A gown fit for his­tory

Markle’s wed­ding dress will be full ro­mance with a nod to tra­di­tion

Sunday Herald Sun - - News - ANNA BYRNE

THIS time next week, as the con­fetti set­tles on one of the big­gest wed­dings of the cen­tury, brides around the world will be scram­bling to repli­cate Meghan Markle’s gown.

While the princess bride’s wed­ding dress re­mains a closely guarded se­cret, the spec­u­la­tive spot­light is shin­ing bright­est on Bri­tain-based Aus­tralian de­sign duo Ralph & Russo, who Markle also wore in her and Prince Harry’s en­gage­ment por­traits.

While sev­eral palace in­sid­ers have sug­gested the lux­ury la­bel will de­sign the gown, de­spite the brand not be­ing a house­hold name, Ralph & Russo has been po­litely “de­clin­ing a com­ment” on the royal ru­mours.

If true, fash­ion fans can ex­pect a fairy­tale gown full of whimsy and ro­mance, with Ralph & Russo’s bridal col­lec­tions fa­mous for frothy or­ganza, pearl-en­crusted Chan­tilly lace, fine-spun silk fring­ing, sheer tulle, vo­lu­mi­nous tiered skirts, gold bul­lion em­broi­dery and glass-bead em­bel­lish­ment.

But the la­bel — if the ru­mours are cor­rect — will have to en­sure that eti­quette and royal and re­li­gious stan­dards are met for the cer­e­mony at St Ge­orge’s Chapel in Wind­sor.

De­brett’s, founded in 1769, is Lon­don’s author­ity on eti­quette and be­hav­iour, and rec­om­mends that shoul­ders should be cov­ered for cathedral wed­dings.

De­signer Con Ilio agrees that it is likely that Markle won’t ex­pose her shoul­ders dur­ing the cer­e­mony.

“Em­bel­lish­ment, em­broi­dery and tex­ture such as lace all help make de­tails of the gown stand out from a dis­tance in such a grand cathedral.”

But whether Markle chooses to stick to tra­di­tion or tear up the royal rule book, brides-to-be the world over will be tak­ing in­spi­ra­tion from her gown on their own wed­ding day.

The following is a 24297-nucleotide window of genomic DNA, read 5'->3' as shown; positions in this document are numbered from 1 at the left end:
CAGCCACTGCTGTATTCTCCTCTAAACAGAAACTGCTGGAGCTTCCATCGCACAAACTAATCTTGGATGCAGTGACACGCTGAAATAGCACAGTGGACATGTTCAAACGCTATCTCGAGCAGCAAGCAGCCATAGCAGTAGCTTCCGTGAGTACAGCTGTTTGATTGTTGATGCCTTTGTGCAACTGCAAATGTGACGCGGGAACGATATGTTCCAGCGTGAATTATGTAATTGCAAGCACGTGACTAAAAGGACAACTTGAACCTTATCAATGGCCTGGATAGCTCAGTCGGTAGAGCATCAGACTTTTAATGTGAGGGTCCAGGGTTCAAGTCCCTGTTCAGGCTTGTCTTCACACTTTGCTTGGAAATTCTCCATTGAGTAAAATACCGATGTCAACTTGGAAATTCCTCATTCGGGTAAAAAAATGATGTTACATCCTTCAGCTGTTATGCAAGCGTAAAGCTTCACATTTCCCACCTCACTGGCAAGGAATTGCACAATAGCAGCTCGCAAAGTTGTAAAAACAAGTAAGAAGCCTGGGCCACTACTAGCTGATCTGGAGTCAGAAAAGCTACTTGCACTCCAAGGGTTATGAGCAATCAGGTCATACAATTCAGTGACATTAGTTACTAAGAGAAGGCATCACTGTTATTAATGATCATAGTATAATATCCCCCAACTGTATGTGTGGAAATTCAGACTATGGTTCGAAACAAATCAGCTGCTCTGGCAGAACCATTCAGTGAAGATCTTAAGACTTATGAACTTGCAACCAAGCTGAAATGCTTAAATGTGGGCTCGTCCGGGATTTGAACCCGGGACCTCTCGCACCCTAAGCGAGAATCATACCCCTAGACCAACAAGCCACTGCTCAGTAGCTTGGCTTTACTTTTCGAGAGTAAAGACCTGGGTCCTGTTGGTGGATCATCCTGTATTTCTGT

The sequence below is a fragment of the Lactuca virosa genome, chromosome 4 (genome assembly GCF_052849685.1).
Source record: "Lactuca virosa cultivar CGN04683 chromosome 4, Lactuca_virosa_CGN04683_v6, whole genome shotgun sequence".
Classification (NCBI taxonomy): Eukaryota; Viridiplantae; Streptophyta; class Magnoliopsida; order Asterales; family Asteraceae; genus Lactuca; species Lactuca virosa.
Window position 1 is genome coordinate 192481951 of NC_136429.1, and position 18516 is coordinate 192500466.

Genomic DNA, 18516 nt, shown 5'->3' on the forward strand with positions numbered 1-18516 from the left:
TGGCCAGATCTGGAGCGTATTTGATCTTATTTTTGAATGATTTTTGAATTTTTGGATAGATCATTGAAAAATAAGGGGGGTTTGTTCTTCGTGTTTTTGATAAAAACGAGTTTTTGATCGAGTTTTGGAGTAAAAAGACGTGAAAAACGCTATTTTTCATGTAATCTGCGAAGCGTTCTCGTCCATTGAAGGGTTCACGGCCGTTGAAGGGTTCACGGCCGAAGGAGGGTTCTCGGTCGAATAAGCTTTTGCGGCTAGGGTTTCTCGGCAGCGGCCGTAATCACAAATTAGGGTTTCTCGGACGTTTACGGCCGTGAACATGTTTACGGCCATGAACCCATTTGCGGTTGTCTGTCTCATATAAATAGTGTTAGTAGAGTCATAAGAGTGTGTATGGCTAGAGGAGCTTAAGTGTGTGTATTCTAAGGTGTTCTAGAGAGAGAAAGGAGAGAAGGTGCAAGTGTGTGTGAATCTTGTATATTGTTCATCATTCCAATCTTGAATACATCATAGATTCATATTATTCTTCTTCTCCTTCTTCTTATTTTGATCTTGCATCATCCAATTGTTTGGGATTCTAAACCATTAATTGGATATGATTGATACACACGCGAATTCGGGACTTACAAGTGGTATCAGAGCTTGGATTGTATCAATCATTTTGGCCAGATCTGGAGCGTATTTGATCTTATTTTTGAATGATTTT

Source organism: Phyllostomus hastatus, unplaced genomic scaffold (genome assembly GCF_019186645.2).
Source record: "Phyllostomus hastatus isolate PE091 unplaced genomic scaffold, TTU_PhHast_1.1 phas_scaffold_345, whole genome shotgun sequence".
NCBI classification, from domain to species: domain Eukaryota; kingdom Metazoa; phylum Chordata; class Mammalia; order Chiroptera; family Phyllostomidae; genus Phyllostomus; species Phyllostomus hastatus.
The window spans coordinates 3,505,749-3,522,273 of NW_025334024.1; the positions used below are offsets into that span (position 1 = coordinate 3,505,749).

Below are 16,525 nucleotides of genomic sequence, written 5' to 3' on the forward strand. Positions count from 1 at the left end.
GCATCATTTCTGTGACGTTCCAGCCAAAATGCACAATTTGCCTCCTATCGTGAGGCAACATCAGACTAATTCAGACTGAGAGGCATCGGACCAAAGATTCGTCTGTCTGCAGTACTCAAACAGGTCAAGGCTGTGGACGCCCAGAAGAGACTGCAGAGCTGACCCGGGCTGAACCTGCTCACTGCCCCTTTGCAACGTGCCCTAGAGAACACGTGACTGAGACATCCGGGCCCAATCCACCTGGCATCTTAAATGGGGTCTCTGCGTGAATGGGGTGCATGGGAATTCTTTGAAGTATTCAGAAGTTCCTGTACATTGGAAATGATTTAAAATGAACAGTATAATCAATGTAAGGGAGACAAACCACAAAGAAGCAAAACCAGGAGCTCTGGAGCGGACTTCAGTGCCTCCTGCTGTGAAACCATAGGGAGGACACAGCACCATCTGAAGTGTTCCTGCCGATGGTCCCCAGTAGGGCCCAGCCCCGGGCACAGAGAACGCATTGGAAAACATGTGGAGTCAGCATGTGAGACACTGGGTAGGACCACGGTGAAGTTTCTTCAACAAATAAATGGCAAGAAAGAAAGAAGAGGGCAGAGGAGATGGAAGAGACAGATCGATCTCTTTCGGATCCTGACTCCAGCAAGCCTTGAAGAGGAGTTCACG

The in­flu­ence royal brides have had on wed­ding trends is steeped in his­tory. Queen Vic­to­ria rev­o­lu­tionised wed­dings by choos­ing a white dress to wed Al­bert of Saxe- Coburg in 1840. While she wasn’t the first bride to wear a white dress, the queen is cred­ited with mak­ing the hue of pu­rity the tem­plate for gen­er­a­tions to come.

Bridal miniskirts and caf­tans dom­i­nated wed­ding fash­ion in the ’60s and ’70s, but that all changed af­ter the wed­ding of Diana Spencer and Prince Charles in 1980 ush­ered in a new era of ruf­fled ro­mance.

Her ivory silk taffeta gown fea­tured pearl em­bel­lish­ment, puffed shoul­ders, and a bil­low­ing skirt that spilt into a ma­jes­tic 7.5m train.

So big was the resur­gence of the “big white dress” that more than half a decade later, Diana’s sister-in-law, Sarah Fer­gu­son, chose a sim­i­larly vo­lu­mi­nous sil­hou­ette for her wed­ding to Prince An­drew in 1986.

While Fer­gu­son’s dress stuck to the dress code, her gown was a les­son in how to in­cor­po­rate the per­son­al­ity of the wearer into the de­sign. Her 5m train in­cor­po­rated bead­work of var­i­ous sym­bols in­clud­ing bum­ble­bees and this­tles, which were taken from Fer­gu­son’s fam­ily crest, as well as hearts, an­chors and waves rep­re­sent­ing Prince An­drew’s sail­ing back­ground.

In 2004, it was Tas­ma­nia-born com­moner Mary Don­ald­son’s turn to steal the royal spot­light, be­com­ing Crown Princess of Den­mark at her wed­ding to Prince Fred­er­ick.

Brides be­came ea­ger to copy her long, del­i­cate lace veil — a Dan­ish royal fam­ily heir­loom. Sim­i­larly, Kate Mid­dle­ton’s wed­ding dress in 2011 saw a resur­gence of con­ser­va­tive styles. Her ful­l­length, a-line gown fea­tured sheer lace sleeves, a corset­ted waist, padded hips and lace ap­plique.

So whether it is tra­di­tion­ally mod­est, or puts a mod­ern spin on tra­di­tion, Markle’s gown will her­ald a new di­rec­tion for wed­ding dresses around the world.



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